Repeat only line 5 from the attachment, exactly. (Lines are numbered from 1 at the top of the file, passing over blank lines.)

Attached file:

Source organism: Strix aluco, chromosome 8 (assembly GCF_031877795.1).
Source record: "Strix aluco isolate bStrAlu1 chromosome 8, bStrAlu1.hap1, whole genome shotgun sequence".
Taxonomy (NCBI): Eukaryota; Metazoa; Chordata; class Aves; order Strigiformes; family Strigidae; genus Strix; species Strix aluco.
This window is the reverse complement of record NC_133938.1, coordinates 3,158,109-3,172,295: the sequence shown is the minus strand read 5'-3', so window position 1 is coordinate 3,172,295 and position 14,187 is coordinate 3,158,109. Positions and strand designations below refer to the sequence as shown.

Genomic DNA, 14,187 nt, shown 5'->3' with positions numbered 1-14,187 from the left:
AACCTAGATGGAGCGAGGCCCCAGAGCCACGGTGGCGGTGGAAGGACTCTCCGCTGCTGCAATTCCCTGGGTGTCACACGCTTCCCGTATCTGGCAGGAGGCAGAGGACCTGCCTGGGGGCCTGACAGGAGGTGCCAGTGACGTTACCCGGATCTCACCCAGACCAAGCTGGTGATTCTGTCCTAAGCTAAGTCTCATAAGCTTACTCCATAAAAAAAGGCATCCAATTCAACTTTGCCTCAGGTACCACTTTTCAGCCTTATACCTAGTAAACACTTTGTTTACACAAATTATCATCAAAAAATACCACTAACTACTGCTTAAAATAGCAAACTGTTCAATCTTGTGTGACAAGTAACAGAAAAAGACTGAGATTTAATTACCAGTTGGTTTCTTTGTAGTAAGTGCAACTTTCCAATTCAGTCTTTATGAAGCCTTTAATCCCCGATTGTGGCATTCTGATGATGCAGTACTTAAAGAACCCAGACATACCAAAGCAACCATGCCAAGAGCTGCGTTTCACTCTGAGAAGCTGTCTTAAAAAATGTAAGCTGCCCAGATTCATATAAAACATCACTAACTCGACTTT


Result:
Genomic DNA, 14,187 nt, shown 5'->3' with positions numbered 1-14,187 from the left: